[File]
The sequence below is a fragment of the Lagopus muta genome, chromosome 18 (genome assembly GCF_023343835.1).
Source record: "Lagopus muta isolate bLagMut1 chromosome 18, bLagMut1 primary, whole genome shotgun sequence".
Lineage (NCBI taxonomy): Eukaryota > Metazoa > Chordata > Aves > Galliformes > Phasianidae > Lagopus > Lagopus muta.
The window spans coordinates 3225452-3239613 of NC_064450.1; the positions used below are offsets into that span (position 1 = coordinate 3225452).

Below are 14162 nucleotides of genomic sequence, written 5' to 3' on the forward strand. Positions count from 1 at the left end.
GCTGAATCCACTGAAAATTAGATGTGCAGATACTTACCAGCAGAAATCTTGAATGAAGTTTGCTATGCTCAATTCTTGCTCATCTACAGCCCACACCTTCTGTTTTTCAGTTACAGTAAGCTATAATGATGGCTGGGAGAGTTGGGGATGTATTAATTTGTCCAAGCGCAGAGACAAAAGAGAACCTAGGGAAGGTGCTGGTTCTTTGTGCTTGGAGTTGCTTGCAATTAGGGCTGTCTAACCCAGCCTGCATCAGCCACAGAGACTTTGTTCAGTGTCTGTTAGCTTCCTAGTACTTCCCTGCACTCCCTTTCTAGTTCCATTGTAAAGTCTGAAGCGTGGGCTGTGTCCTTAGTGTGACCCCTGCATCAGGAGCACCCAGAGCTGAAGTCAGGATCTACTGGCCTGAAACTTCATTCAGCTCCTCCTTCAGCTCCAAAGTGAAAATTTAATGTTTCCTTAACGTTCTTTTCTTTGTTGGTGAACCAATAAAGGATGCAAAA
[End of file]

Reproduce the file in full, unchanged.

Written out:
The sequence below is a fragment of the Lagopus muta genome, chromosome 18 (genome assembly GCF_023343835.1).
Source record: "Lagopus muta isolate bLagMut1 chromosome 18, bLagMut1 primary, whole genome shotgun sequence".
Lineage (NCBI taxonomy): Eukaryota > Metazoa > Chordata > Aves > Galliformes > Phasianidae > Lagopus > Lagopus muta.
The window spans coordinates 3225452-3239613 of NC_064450.1; the positions used below are offsets into that span (position 1 = coordinate 3225452).

Below are 14162 nucleotides of genomic sequence, written 5' to 3' on the forward strand. Positions count from 1 at the left end.
GCTGAATCCACTGAAAATTAGATGTGCAGATACTTACCAGCAGAAATCTTGAATGAAGTTTGCTATGCTCAATTCTTGCTCATCTACAGCCCACACCTTCTGTTTTTCAGTTACAGTAAGCTATAATGATGGCTGGGAGAGTTGGGGATGTATTAATTTGTCCAAGCGCAGAGACAAAAGAGAACCTAGGGAAGGTGCTGGTTCTTTGTGCTTGGAGTTGCTTGCAATTAGGGCTGTCTAACCCAGCCTGCATCAGCCACAGAGACTTTGTTCAGTGTCTGTTAGCTTCCTAGTACTTCCCTGCACTCCCTTTCTAGTTCCATTGTAAAGTCTGAAGCGTGGGCTGTGTCCTTAGTGTGACCCCTGCATCAGGAGCACCCAGAGCTGAAGTCAGGATCTACTGGCCTGAAACTTCATTCAGCTCCTCCTTCAGCTCCAAAGTGAAAATTTAATGTTTCCTTAACGTTCTTTTCTTTGTTGGTGAACCAATAAAGGATGCAAAA